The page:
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The "User Data" Lesson is part of the full, Web Security course featured in this preview video. Here's what you'd learn in this lesson:

To defend against XSS exploits, Mike reviews areas where user data inserted into an application can cause problems.

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Transcript from the "User Data" Lesson

>> Mike North: First thing you need to know is, you never ever, ever, ever can trust user data. Don't ever trust user data, raw user data. And in particular, these are some absolutely terrible places to put raw untrusted user data. Anything that you put in between script tags obviously will be treated as script.

[00:00:20] Don't put stuff there. It may be tempting, so I heard you're a word processor theme developer. Imagine you had a really terrible idea. We're gonna have a theme where users can inject their own little snippets to customize their experience. And give us some JavaScript and we'll execute it on this page.

[00:00:39] This would not be a good idea, because now other people can see this page. If you can click a link and run a script and that does not originate from the developer it originates from another user, bad times. You don't wanna put any user data in an HTML comment.

[00:00:57] So this is a little tricky but can anyone think of something you could do inside for the second line here. What value could we have for user data that would cause us trouble? So if.
>> Speaker 2: Close off the comment?
>> Mike North: Yes, exactly.
>> Speaker 2: Put your script in there.

[00:01:13] Whatever you want.
>> Mike North: So you would begin, your string would not be like, hello, I'm Mike. It would be like dash, dash, greater than, to finish the comment, and then begin executing our script. And the real comment close to the right of that line, that'll appear as text, but it'll be too late.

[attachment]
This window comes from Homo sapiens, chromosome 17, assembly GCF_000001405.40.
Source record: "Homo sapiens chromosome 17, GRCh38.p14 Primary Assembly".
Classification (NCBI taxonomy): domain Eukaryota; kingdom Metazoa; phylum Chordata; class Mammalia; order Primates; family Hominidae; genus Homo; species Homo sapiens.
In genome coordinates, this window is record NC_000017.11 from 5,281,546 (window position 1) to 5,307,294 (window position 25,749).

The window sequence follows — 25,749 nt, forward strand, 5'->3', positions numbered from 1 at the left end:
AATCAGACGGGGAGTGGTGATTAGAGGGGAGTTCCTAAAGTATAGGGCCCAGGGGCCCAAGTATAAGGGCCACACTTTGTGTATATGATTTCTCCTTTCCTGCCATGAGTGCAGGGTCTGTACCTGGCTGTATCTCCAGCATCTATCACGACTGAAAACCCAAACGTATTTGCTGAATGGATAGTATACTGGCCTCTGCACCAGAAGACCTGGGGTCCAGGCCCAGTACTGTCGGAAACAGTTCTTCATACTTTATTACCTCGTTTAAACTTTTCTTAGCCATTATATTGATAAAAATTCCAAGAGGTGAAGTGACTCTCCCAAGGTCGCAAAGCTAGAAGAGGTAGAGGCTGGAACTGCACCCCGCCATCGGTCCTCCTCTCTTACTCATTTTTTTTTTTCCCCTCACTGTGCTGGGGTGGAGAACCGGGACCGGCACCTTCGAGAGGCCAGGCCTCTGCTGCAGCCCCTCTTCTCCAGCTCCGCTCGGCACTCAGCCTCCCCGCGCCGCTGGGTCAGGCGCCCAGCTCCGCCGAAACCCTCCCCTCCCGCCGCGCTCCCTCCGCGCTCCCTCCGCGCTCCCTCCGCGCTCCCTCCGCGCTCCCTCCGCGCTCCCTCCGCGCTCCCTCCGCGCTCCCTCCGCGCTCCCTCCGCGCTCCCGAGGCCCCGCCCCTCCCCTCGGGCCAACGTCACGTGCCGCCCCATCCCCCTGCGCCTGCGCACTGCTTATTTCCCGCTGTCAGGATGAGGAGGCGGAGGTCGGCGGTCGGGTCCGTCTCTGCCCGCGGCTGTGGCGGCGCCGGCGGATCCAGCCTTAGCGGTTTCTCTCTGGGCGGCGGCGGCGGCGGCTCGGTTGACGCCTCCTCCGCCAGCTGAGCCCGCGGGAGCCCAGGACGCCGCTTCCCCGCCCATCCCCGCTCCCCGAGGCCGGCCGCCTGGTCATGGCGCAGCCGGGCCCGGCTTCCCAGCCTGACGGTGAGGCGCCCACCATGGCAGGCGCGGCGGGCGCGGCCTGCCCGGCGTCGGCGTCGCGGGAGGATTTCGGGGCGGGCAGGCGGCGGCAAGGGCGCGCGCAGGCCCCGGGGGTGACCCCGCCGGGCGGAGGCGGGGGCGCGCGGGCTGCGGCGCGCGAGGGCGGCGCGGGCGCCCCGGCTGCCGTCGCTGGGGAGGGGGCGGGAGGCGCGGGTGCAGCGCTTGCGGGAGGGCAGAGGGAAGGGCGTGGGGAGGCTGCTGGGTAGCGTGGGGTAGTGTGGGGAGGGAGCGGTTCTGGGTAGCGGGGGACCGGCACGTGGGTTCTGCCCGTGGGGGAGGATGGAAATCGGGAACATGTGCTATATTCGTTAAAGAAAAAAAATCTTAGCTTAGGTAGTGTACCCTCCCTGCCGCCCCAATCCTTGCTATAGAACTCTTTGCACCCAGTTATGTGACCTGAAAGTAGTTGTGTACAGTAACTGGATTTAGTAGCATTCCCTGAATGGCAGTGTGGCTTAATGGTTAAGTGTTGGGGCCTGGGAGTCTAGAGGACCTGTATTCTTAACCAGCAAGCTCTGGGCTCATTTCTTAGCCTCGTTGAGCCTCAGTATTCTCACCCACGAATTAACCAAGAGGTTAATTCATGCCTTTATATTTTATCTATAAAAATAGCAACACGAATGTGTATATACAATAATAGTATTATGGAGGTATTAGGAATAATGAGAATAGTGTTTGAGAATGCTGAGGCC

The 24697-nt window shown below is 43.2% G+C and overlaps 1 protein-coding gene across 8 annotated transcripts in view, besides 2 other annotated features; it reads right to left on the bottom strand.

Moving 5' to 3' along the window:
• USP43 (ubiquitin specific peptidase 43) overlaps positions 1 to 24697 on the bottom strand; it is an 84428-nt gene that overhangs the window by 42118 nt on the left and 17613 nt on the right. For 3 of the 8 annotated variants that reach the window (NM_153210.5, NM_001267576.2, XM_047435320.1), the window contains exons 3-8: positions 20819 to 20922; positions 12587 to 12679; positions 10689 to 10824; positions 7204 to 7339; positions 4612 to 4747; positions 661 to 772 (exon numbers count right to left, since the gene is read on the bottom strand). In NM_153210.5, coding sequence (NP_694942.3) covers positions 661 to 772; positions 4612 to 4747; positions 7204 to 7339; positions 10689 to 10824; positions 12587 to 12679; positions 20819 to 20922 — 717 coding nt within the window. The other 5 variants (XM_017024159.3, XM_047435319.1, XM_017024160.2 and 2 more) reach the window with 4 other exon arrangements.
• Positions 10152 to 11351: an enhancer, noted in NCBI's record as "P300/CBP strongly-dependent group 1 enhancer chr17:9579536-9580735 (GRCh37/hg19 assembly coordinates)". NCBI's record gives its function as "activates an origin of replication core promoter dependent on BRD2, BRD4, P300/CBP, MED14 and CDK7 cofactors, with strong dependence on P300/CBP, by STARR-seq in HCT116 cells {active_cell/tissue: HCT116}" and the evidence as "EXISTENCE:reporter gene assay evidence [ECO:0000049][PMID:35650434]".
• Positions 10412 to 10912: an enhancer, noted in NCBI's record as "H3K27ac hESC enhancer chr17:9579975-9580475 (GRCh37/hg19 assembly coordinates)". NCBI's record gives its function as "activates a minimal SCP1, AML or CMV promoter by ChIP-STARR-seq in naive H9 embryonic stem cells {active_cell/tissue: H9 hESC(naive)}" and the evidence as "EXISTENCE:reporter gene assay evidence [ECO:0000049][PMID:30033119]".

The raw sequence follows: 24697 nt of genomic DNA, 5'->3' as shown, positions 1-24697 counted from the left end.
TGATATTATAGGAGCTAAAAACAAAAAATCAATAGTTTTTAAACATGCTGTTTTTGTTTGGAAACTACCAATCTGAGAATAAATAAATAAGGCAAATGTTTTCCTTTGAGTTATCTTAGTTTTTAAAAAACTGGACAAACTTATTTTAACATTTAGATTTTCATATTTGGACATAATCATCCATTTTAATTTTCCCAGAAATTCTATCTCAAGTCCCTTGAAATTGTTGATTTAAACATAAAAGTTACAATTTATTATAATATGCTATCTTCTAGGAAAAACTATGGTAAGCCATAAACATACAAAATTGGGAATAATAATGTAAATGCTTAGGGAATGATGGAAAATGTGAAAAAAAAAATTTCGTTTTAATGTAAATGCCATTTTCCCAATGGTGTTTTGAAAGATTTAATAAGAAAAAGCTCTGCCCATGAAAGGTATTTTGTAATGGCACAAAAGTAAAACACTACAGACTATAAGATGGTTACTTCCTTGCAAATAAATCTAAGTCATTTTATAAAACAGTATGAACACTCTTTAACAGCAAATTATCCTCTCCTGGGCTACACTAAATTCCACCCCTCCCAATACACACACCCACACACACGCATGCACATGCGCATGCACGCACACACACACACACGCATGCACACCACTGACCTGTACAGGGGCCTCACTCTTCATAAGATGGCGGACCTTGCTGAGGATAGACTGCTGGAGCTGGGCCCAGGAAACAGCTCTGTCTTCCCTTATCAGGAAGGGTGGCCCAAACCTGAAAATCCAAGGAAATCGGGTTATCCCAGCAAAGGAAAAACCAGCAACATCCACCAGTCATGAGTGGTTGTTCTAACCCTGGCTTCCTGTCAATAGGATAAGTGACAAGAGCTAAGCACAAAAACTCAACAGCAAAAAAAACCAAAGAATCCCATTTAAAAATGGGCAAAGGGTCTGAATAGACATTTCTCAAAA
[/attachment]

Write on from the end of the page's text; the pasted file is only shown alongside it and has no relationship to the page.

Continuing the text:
[00:01:32] In fact, you could end with beginning a new comment and it would be fine. So that's why. Basically if you put stuff, unsanitized user input into a context, be it between quotes or within a tag. Know that you could always get out of that context by closing the quote or by having the close tag or by finishing the comment.

[00:01:53] And now you're back into code land, where you're injecting your code in there. Attribute names. I've never seen this, I think this is an unlikely one for a developer to fall into. But users should not have control over HTML attributes. Obviously if user data were source in this situation, it'd be pretty easy for them to like manipulate that, no, it's not classes.

[00:02:19] It's not the name of my theme that's gonna be here, it's gonna be the source, and we're gonna download the script. Tag names, again never seen that. But a bad idea, this is probably one that we don't need to remember, because it just seems like common sense, don't do that.

[00:02:35] Stuff that's directly in the style block. So it is very, very hard to do style based cross-site scripting in modern browsers. It is pretty easy in older browsers. Anywhere you have a URL, that basically can turn into a get request. Well I mean it is a get request, but it can turn into a JavaScript execution.

[00:02:56] So CSS, background image with a URL of JavaScript colon transfer all my money out of the account. You know, something like that.